END

    For more information about the book:

    Routledge: http://www.taylorandfrancis.com/catalogs/routledge_research_in_law/1/11/

    Amazon: http://www.amazon.ca/Intellectual-Property-Global-Governance-Development-ebook/dp/B0076XCPHK

     

    William New may be reached at wnew@ip-watch.ch.

     


    Leave a Reply

    We welcome your participation in article and blog comment threads, and other discussion forums, where we encourage you to analyse and react to the content available on the Intellectual Property Watch website. By participating in discussions or reader forums, or by submitting opinion pieces or comments to articles, blogs, reviews or multimedia features, you are consenting to these rules.

    We welcome your participation in article and blog comment threads, and other discussion forums, where we encourage you to analyse and react to the content available on the Intellectual Property Watch website.

    By participating in discussions or reader forums, or by submitting opinion pieces or comments to articles, blogs, reviews or multimedia features, you are consenting to these rules.

    1. You agree that you are fully responsible for the content that you post. You will not knowingly post content that violates the copyright, trademark, patent or other intellectual property right of any third party or which you know is under a confidentiality obligation preventing its publication and that you will request removal of the same should you discover that you have violated this provision. Likewise, you may not post content that is libelous, defamatory, obscene, abusive, that violates a third party's right to privacy, that otherwise violates any applicable local, state, national or international law, that amounts to spamming or that is otherwise inappropriate. You may not post content that degrades others on the basis of gender, race, class, ethnicity, national origin, religion, sexual preference, disability or other classification. Epithets and other language intended to intimidate or to incite violence are also prohibited. Furthermore, you may not impersonate others.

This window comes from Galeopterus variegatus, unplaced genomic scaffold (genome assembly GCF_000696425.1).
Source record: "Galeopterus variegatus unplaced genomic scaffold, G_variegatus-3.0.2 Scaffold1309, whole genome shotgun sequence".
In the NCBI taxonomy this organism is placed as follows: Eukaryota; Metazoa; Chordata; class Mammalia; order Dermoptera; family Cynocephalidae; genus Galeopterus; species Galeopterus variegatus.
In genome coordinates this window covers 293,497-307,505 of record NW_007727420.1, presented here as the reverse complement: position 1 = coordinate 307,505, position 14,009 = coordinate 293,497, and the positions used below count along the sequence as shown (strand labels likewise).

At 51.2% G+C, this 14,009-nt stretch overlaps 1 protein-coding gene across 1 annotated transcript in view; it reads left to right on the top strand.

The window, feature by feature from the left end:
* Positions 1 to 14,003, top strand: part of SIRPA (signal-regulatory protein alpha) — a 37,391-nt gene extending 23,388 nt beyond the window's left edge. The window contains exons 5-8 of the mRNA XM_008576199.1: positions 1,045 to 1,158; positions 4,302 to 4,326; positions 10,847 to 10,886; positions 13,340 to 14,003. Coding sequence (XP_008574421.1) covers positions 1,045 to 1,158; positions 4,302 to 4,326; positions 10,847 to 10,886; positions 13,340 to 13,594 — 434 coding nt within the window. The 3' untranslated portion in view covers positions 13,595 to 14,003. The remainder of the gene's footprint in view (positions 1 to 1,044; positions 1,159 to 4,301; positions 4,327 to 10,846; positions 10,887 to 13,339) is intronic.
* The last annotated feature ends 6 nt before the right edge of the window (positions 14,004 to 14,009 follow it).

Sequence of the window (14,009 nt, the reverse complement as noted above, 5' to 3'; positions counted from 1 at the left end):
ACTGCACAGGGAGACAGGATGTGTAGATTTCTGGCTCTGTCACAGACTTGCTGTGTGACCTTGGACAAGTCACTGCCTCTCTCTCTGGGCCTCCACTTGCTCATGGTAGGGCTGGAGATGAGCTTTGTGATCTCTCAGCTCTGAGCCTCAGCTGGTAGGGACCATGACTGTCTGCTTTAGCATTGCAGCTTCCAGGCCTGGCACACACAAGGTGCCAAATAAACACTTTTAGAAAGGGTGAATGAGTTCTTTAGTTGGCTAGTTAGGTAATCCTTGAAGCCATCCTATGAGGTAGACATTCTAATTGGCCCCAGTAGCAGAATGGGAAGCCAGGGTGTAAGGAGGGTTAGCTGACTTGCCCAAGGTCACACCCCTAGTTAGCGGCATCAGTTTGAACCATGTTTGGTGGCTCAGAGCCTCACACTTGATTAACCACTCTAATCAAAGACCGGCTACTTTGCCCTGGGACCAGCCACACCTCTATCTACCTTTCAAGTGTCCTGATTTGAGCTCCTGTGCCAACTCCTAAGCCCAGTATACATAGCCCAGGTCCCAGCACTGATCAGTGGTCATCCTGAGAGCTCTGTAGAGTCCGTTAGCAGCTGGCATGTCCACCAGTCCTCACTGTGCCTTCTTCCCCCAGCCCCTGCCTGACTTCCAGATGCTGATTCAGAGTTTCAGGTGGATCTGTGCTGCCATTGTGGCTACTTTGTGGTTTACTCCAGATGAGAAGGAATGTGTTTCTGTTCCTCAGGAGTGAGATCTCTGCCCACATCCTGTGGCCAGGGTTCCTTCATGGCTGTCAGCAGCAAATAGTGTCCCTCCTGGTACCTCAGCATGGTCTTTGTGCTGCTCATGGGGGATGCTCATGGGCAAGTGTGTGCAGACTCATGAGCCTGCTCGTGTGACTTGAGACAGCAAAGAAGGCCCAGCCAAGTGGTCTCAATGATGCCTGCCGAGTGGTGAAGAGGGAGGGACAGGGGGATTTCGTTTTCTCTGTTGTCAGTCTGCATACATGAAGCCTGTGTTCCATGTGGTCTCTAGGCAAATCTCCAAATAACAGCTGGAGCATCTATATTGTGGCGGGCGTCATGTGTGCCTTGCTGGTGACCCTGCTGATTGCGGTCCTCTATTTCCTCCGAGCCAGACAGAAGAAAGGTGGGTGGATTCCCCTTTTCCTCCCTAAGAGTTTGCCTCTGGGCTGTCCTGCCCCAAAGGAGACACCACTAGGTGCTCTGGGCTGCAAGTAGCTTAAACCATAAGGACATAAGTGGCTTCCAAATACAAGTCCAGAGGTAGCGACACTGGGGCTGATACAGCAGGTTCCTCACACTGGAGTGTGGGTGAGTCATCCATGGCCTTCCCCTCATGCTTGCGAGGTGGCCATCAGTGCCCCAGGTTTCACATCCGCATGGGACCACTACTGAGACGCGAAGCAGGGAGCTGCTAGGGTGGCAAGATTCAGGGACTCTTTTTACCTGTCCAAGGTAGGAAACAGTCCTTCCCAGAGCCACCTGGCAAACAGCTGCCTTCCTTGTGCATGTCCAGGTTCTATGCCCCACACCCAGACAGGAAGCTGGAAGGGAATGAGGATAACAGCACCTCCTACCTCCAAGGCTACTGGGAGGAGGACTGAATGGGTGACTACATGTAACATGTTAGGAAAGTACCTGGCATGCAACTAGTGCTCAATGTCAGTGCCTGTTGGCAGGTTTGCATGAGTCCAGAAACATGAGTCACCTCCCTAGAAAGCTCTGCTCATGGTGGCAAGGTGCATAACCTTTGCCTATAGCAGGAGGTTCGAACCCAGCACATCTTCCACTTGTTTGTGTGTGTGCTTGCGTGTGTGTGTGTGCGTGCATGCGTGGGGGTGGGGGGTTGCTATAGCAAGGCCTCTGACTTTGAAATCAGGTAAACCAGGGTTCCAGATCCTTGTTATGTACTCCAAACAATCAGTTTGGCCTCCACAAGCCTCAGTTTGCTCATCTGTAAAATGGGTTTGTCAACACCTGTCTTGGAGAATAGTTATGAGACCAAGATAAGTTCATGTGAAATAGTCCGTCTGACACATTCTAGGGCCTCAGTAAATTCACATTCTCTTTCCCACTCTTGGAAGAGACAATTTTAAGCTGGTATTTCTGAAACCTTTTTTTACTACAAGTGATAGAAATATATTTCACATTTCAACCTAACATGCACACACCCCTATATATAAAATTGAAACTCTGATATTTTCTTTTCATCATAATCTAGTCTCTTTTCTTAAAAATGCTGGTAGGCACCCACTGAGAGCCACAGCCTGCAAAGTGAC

2. You understand and agree that Intellectual Property Watch is not responsible for any content posted by you or third parties. You further understand that IP Watch does not monitor the content posted. Nevertheless, IP Watch may monitor the any user-generated content as it chooses and reserves the right to remove, edit or otherwise alter content that it deems inappropriate for any reason whatever without consent nor notice. We further reserve the right, in our sole discretion, to remove a user's privilege to post content on our site. IP Watch is not in any manner endorsing the content of the discussion forums and cannot and will not vouch for its reliability or otherwise accept liability for it.

    3. By submitting any contribution to IP Watch, you warrant that your contribution is your own original work and that you have the right to make it available to IP Watch for all purposes and you agree to indemnify IP Watch, its directors, employees and agents against all damages, legal fees and others expenses that may be incurred by IP Watch as a result of your breach of warranty or of these terms.

    4. You further agree not to publish any personal information about yourself or anyone else (for example telephone number or home address). If you add a comment to a blog, be aware that your email address will be apparent.

    5. IP Watch will not be liable for any loss including but not limited to the following (whether such losses are foreseen, known or otherwise): loss of data, loss of revenue or anticipated profit, loss of business, loss of opportunity, loss of goodwill or injury to reputation, losses suffered by third parties, any indirect, consequential or exemplary damages.

    6. You understand and agree that the discussion forums are to be used only for non-commercial purposes. You may not solicit funds, promote commercial entities or otherwise engage in commercial activity in our discussion forums.

    7. You acknowledge and agree that you use and/or rely on any information obtained through the discussion forums at your own risk.

    8. For any content that you post, you hereby grant to IP Watch the royalty-free, irrevocable, perpetual, exclusive and fully sub-licensable license to use, reproduce, modify, adapt, publish, translate, create derivative works from, distribute, perform and display such content in whole or in part, world-wide and to incorporate it in other works, in any form, media or technology now known or later developed.

    9. These terms and your posts and contributions shall be governed and interpreted in accordance with the laws of Switzerland (without giving effect to conflict of laws principles thereof) and any dispute exclusively settled by the Courts of the Canton of Geneva.